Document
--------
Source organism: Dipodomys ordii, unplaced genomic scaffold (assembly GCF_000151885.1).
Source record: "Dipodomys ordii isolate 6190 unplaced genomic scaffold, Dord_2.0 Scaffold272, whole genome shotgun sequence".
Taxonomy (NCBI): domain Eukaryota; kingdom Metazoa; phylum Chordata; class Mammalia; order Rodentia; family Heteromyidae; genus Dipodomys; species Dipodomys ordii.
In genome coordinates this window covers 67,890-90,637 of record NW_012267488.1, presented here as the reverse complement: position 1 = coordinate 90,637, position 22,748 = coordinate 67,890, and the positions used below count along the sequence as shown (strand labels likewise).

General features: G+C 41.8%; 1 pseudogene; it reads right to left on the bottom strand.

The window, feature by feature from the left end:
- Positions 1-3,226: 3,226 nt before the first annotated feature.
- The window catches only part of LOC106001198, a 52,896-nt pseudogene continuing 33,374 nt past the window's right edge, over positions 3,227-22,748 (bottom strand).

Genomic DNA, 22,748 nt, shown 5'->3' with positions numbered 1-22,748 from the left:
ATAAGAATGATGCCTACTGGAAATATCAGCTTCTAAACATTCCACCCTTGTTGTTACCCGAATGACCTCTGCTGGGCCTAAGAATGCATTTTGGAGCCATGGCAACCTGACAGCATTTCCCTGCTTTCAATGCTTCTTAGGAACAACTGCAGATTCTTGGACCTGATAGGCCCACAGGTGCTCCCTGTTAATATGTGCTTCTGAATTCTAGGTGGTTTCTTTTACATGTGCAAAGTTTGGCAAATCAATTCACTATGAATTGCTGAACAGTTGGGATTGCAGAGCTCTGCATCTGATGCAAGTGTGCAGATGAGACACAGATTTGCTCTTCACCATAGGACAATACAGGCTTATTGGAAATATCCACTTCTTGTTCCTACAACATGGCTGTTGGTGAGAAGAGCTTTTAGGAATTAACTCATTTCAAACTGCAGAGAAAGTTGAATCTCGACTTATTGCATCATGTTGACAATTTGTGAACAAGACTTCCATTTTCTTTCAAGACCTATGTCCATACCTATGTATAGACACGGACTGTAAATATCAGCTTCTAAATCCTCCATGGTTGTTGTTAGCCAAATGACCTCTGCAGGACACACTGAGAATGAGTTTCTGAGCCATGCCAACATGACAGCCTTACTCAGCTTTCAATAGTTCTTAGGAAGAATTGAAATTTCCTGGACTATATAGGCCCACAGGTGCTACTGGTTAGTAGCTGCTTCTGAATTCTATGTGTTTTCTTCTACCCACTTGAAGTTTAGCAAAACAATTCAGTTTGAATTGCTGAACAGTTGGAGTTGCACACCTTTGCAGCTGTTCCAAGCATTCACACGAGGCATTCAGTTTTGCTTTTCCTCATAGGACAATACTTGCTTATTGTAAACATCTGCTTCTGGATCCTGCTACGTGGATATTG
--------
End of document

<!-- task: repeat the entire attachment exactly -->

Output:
Source organism: Dipodomys ordii, unplaced genomic scaffold (assembly GCF_000151885.1).
Source record: "Dipodomys ordii isolate 6190 unplaced genomic scaffold, Dord_2.0 Scaffold272, whole genome shotgun sequence".
Taxonomy (NCBI): domain Eukaryota; kingdom Metazoa; phylum Chordata; class Mammalia; order Rodentia; family Heteromyidae; genus Dipodomys; species Dipodomys ordii.
In genome coordinates this window covers 67,890-90,637 of record NW_012267488.1, presented here as the reverse complement: position 1 = coordinate 90,637, position 22,748 = coordinate 67,890, and the positions used below count along the sequence as shown (strand labels likewise).

General features: G+C 41.8%; 1 pseudogene; it reads right to left on the bottom strand.

The window, feature by feature from the left end:
- Positions 1-3,226: 3,226 nt before the first annotated feature.
- The window catches only part of LOC106001198, a 52,896-nt pseudogene continuing 33,374 nt past the window's right edge, over positions 3,227-22,748 (bottom strand).

Genomic DNA, 22,748 nt, shown 5'->3' with positions numbered 1-22,748 from the left:
ATAAGAATGATGCCTACTGGAAATATCAGCTTCTAAACATTCCACCCTTGTTGTTACCCGAATGACCTCTGCTGGGCCTAAGAATGCATTTTGGAGCCATGGCAACCTGACAGCATTTCCCTGCTTTCAATGCTTCTTAGGAACAACTGCAGATTCTTGGACCTGATAGGCCCACAGGTGCTCCCTGTTAATATGTGCTTCTGAATTCTAGGTGGTTTCTTTTACATGTGCAAAGTTTGGCAAATCAATTCACTATGAATTGCTGAACAGTTGGGATTGCAGAGCTCTGCATCTGATGCAAGTGTGCAGATGAGACACAGATTTGCTCTTCACCATAGGACAATACAGGCTTATTGGAAATATCCACTTCTTGTTCCTACAACATGGCTGTTGGTGAGAAGAGCTTTTAGGAATTAACTCATTTCAAACTGCAGAGAAAGTTGAATCTCGACTTATTGCATCATGTTGACAATTTGTGAACAAGACTTCCATTTTCTTTCAAGACCTATGTCCATACCTATGTATAGACACGGACTGTAAATATCAGCTTCTAAATCCTCCATGGTTGTTGTTAGCCAAATGACCTCTGCAGGACACACTGAGAATGAGTTTCTGAGCCATGCCAACATGACAGCCTTACTCAGCTTTCAATAGTTCTTAGGAAGAATTGAAATTTCCTGGACTATATAGGCCCACAGGTGCTACTGGTTAGTAGCTGCTTCTGAATTCTATGTGTTTTCTTCTACCCACTTGAAGTTTAGCAAAACAATTCAGTTTGAATTGCTGAACAGTTGGAGTTGCACACCTTTGCAGCTGTTCCAAGCATTCACACGAGGCATTCAGTTTTGCTTTTCCTCATAGGACAATACTTGCTTATTGTAAACATCTGCTTCTGGATCCTGCTACGTGGATATTG